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After over a year of “he said, she said” between Dwight Howard and the Orlando Magic, Howard finally got his wish and was shipped off to L.A. He joins Kobe Bryant, Pau Gasol and Steve Nash to a form a video game-like lineup.
The main adjustment for Dwight will be his new role. In Orlando the team was built around him with three-point shooters who could spread the floor, allowing Dwight all the space he needed to be a threat offensively.
In L.A., he will serve as more of an elite role player, expected to do only the things that he is capable of doing on nightly basis, i.e. rebound, defend and finish alley-oops.
This could be good and bad. It is well-known that Howard is not an offensive minded talent, and in L.A. he certainly won’t need to be. But if the Lakers struggle early and Howard isn’t getting the ball when he thinks he should be, personalities could clash.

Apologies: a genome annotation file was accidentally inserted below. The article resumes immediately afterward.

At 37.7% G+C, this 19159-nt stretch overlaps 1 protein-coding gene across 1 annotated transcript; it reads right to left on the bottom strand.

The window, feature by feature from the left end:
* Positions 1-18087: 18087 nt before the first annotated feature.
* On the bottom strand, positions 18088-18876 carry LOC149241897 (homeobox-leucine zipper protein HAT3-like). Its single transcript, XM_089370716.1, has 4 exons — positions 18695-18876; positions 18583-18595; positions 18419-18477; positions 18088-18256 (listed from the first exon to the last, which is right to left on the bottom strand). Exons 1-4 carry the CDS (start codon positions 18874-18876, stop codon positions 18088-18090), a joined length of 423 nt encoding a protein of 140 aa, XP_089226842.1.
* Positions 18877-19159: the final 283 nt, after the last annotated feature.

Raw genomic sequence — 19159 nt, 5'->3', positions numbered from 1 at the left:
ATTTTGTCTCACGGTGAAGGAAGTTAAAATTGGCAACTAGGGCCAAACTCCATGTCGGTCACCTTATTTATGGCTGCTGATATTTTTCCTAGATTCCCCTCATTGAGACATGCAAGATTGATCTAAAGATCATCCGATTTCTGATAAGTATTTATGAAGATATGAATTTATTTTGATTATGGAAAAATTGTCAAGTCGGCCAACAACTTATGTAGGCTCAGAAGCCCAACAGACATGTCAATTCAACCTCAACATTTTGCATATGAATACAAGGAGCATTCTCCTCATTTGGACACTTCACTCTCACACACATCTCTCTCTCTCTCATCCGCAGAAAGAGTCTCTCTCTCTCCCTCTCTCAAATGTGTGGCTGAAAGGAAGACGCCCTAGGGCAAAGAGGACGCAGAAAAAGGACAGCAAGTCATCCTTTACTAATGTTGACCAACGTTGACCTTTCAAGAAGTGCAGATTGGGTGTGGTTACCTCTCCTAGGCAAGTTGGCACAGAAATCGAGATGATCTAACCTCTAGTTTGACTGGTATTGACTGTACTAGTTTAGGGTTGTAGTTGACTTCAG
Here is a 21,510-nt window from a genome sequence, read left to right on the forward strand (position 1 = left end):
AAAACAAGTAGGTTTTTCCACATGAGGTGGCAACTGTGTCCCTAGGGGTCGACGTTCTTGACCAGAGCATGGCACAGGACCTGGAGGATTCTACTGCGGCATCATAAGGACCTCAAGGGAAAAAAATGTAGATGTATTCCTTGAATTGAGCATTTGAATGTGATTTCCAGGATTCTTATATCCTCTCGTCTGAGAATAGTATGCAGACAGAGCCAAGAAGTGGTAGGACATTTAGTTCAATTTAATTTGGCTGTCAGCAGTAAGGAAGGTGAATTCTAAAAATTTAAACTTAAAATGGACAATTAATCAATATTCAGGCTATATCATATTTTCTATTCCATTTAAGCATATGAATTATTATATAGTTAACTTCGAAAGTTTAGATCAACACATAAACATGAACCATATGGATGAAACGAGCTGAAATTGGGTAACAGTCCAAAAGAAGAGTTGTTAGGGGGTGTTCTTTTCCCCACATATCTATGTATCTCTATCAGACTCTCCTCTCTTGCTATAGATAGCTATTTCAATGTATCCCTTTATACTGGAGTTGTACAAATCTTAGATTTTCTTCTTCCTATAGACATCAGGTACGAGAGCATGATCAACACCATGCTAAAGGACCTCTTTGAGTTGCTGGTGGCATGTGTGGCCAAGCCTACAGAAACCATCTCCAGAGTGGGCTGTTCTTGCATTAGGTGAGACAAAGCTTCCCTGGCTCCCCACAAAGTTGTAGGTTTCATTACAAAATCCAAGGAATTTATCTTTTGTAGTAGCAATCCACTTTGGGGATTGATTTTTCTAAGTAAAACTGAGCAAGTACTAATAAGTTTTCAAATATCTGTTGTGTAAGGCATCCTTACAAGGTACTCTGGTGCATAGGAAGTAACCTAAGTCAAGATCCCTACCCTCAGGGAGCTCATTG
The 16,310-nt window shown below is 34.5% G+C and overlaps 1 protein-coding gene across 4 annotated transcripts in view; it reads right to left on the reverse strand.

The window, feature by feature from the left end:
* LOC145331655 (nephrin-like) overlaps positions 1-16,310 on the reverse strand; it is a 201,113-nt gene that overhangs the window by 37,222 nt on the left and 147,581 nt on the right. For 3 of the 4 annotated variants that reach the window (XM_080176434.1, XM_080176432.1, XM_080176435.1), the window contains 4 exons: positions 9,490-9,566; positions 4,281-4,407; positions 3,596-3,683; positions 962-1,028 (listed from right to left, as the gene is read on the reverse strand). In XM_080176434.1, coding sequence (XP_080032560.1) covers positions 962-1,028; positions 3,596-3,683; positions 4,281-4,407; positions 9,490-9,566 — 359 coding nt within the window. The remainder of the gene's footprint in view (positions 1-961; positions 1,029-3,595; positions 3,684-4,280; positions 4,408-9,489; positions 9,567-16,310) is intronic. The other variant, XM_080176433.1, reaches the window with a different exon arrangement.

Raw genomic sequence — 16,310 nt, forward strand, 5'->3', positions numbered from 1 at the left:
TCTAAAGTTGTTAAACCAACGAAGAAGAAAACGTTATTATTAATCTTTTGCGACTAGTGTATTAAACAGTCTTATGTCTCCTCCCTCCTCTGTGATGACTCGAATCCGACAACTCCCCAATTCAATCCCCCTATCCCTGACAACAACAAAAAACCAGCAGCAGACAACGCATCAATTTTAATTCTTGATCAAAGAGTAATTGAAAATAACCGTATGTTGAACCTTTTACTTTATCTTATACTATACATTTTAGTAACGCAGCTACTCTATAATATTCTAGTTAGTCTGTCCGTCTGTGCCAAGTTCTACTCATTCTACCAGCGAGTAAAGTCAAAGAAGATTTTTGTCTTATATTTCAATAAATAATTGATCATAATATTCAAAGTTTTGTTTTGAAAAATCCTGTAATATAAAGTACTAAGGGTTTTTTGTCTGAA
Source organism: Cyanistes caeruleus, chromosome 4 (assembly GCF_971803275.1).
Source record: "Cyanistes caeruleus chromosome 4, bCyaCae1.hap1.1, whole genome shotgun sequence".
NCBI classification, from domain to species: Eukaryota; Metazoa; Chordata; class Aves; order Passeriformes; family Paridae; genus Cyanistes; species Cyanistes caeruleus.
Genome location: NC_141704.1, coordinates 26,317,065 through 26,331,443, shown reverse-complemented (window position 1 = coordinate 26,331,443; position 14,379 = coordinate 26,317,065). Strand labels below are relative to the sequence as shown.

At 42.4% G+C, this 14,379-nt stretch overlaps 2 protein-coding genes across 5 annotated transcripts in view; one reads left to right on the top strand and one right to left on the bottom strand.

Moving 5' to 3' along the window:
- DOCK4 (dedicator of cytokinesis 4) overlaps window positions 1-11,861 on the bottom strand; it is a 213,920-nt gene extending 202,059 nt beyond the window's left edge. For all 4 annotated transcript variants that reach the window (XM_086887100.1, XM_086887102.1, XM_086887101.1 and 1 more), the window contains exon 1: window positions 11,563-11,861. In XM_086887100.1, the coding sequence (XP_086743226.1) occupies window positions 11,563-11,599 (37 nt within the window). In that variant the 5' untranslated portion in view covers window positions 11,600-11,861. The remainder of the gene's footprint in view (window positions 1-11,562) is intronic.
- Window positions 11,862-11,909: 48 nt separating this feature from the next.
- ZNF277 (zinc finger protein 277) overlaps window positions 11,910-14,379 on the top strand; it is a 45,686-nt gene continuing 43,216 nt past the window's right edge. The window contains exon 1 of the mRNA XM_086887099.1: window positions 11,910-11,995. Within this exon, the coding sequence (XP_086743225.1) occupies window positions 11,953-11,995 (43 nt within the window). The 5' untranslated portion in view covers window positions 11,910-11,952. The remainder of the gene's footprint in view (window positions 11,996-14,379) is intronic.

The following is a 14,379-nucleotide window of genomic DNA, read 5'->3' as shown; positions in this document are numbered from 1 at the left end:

From his publicized feud with former coach Stan Van Gundy, to clashing with his own teammates, it was clearly evident in Orlando that Dwight wasn’t the best at fighting through adversity. And everyone knows that Kobe won’t take much BS, as evidenced by his “this is still my team” comment earlier in the preseason.
Howard is off to a great start, making his preseason debut much earlier than anticipated on Sunday and posting 19 points, 12 rebounds and four blocked shots in 33 minutes. Not a bad way to start your career as a Laker, but with all the hoopla surrounding Dwight’s trade, anything less than an NBA championship would be considered a failure.
With so much talent around him, just like D-Wade did for LeBron, and Shaquille O'Neal did for Wade, Howard will have to prove that he can sacrifice in order to win a championship.